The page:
Dr Abid Husain has made certain suggestions for strengthening national unity and whether we accept them or not, they deserve the serious consideration of all thoughtful Indians.
In the second half of the eighteenth century the emergence of the United States of America as a free democratic power, which served as an indirect cause of the French Revolution, was an epoch-making event. It deepened and broadened the trickling stream of modern democracy into a mighty perennial river. Today when the sources of the democratic impulse seem to be drying up in many parts of the world, the birth of the new Republic of India is a momentous event which brings a new message of hope to all lovers of freedom. But this hope is not free from a lurking fear that the introduction of democracy may prove to be premature in India as it has been in some other Asian countries.
There are three main reasons for the failure of democracy disposition and historical tradition combined to create an unfavourable climate; in others, the people lacked the minimum education and political consciousness and in the case of one or two countries anti-democratic forces from outside exercised a retarding influence. Luckily in India none of these obstacles is so great as to be a real danger to the democratic experiment. The idea of democracy is not new to the Indian mind. Though ancient India did not know anything like the present elaborate system of representative government, there was a primitive democracy on the village level. The people, innocent of book-learning, most of them are, do not lake the practical good sense and the native public spirit which form the basis of democracy. This was amply proved during the first General Elections in free India-the biggest in the history of mankind. As for external influences, they are on the whole favourable to democracy. The only danger to our new democracy, and much greater than it would appear to the superficial observer is that Indian nationhood and national culture is a delicately balanced system of unity in diversity and if this balance is disturbed by a wrong handling of the cultural problem, there may be a terrible disintegration, putting an end not only to the democratic system but to all peace and order and our hard won freedom may be lost to forces of tyranny, external or internal.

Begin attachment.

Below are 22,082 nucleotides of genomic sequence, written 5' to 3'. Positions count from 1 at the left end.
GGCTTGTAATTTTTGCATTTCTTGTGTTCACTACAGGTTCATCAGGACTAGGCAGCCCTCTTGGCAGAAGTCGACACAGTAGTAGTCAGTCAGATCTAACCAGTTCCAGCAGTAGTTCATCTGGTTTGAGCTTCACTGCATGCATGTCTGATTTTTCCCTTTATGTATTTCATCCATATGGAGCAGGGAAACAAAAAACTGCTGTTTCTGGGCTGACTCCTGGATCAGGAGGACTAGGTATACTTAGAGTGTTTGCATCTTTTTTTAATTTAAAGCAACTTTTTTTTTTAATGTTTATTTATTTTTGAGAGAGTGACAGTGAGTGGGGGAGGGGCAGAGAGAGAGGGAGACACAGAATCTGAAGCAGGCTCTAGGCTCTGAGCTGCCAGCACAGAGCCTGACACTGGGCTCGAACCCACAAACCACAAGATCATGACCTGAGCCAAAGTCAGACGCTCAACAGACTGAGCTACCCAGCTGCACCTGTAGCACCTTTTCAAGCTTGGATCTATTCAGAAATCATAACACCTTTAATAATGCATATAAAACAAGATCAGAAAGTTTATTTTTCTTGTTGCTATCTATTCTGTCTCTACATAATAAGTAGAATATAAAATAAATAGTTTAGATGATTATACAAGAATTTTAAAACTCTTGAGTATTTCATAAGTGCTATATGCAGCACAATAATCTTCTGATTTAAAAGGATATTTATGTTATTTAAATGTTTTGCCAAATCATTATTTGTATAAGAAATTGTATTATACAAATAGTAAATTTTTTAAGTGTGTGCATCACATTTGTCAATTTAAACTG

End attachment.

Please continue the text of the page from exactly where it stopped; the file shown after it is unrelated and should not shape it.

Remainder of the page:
The purpose of this book is to discuss this vital problem as far as possible, from an objective point of view, to study the past development and present position of Indian nationhood and national culture and to consider the ways and means of preserving and strengthening their integrity.
It must be mentioned here that when this book was first written in Urdu, India had not yet been split into two separate sovereign states and my scope of discussion comprehended the whole of undivided India. The partition of the country due mainly to the forces of culture separatism, has in the first place, proved that the dangers pointed out by me were real and in the second place made it necessary to confine the discussion generally to India proper (Bharat) which is the major heir to the cultural heritage of undivided India. But I must emphasise that I regard the whole subcontinent as one cultural unit (in the broader sense of the term) whose two parts are so closely bound to each other, not merely by common history and geography, but a thousand inner bounds, that their total severance in the present form cannot last long and the day is not far when they will have to form at lest a virtual confederation like the United States and Canada, if not a regular federation like the two parts of Canada.